On 24 October 1930, a report from the British government's Economic Advisory Council was circulated by Ramsay MacDonald, the Prime Minister, to his Cabinet. The Economic Advisory Council consisted of the great and the good of the economics profession, and was chaired by John Maynard Keynes. Its terms of reference were "to review the present economic condition of Great Britain, to examine the causes ... and to indicate the conditions of recovery."
Note the date. This was a year after the Wall Street Crash, a year in which the world had succumbed to a deep recession. The Depression, though, was still to come. The US economy had fallen off a cliff in 1930, but most of the economic losses occurred in 1931 and 1932. The UK economy was only in the early stages of its own downturn. The now-famous Jarrow march didn't take place until 1936.
The Council was particularly worried that the sustained declines in commodity prices of the late 1920s might pave the way for a more generalised decline in prices. The members were vexed by the impact of a falling price level on the government debt burden (which, in real terms, was in danger of rising). They were troubled by the statutory payments to pensioners and to the unemployed which, in a world of falling prices, would become more expensive in real terms. And, in particular, they were worried about social resistance to wage declines.
Their conclusions proved remarkably accurate: "The result of all this is that money costs ... are out of line with money prices. Consequently, producers lose money; they are unable to maintain their former labour forces; and unemployment ensues on a colossal scale." As an economic forecast, that takes some beating. The British government was given due warning in the very early stages of the global Depression that bad news was on its way. It was also offered advice on what to do to minimise the risk. The Council wanted to see a significant easing of monetary policy. However, under the Gold Standard there was little room for flexibility: "The Bank of England cannot, under current gold standard limitations, move far in this direction unless other central banks do the same." The Council was mostly worried about the US Federal Reserve, which was apparently in no mood to go down the road of cheap credit. And ultimately, Keynes and his colleagues were held hostage by the prevailing conventional wisdom: "It is quite a different matter today to go back on the decision then made [the 1925 return to the Gold Standard]. We think there would be grave objections to such a course, because of its reactions on our international credit ..."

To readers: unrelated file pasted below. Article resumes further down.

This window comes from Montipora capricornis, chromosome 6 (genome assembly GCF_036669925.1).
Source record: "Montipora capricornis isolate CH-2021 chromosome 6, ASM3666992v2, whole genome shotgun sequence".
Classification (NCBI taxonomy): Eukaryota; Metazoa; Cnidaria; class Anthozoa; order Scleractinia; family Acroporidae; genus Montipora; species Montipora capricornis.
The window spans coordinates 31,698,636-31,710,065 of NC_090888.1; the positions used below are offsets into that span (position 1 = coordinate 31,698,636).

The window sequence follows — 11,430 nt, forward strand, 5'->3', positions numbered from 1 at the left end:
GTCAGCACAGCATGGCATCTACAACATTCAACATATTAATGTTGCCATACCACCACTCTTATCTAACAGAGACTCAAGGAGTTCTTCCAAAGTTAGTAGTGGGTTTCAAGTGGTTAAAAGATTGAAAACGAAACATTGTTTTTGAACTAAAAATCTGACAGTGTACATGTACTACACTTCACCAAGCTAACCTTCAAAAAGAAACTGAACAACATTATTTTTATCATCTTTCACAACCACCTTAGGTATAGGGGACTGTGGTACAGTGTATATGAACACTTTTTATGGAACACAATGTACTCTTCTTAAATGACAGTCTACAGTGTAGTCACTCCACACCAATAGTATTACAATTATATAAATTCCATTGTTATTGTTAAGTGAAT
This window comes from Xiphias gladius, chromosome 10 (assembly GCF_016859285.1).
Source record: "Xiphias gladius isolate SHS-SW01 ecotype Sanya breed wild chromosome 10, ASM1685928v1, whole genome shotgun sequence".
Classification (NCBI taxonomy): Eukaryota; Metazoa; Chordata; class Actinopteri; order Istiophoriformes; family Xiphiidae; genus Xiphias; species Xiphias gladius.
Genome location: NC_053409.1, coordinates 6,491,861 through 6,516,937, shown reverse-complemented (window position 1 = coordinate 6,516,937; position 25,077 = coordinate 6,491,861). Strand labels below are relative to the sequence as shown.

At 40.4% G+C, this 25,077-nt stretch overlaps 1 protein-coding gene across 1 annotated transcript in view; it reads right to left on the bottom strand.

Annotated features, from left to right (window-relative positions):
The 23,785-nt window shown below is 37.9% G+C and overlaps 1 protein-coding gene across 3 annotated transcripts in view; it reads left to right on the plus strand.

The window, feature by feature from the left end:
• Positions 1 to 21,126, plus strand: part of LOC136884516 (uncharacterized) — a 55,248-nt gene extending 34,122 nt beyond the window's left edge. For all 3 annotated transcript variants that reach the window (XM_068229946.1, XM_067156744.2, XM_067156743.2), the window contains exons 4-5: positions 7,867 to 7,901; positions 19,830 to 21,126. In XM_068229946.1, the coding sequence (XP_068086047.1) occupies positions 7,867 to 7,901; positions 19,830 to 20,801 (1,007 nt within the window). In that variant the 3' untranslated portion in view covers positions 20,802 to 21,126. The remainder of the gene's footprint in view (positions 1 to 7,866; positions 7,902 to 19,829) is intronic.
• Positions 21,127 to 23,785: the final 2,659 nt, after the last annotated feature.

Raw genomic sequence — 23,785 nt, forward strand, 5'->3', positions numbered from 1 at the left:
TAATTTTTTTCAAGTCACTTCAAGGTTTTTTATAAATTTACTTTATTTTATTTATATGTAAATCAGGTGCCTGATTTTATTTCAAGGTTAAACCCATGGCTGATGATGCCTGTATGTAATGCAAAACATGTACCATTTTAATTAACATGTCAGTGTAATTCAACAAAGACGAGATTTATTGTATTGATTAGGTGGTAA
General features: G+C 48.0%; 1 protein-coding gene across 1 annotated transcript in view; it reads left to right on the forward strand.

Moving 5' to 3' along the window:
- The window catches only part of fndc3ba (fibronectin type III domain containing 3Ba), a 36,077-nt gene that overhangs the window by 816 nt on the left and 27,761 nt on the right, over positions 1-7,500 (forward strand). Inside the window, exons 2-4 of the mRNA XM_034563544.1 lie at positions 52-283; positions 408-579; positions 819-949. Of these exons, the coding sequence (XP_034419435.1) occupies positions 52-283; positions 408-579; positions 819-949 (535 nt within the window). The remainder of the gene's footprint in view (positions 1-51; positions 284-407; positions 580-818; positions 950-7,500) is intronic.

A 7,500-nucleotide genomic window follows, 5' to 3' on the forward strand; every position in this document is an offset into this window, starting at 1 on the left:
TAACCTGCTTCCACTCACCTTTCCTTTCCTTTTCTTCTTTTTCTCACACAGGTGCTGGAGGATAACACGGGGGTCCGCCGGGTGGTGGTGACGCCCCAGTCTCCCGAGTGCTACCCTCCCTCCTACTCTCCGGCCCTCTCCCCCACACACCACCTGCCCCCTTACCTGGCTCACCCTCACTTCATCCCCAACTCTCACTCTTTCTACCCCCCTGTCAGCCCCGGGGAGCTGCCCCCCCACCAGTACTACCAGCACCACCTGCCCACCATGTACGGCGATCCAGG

Two conclusions stem from all this. First, policymakers had plenty of warning about what was going to hit them. Second, the warnings weren't immediately acted upon - either because the remedies weren't seen to be credible or, alternatively, because they were deemed unacceptable in an international context.
A year later, the UK did leave the Gold Standard. History is kind in its treatment of this apparently cataclysmic event. Britain's departure, after all, provided a cushion for the economy at a time when the rest of the world was plunging into economic despair. The UK's downswing was, in the event, a much more modest affair than America's. However, this didn't stop the UK Government defaulting on its First World War debt in 1932, leaving many domestic investors worse off. Nor did it stop those Jarrow marchers. The UK's relative out-performance still left the economy on its knees for much of the decade. …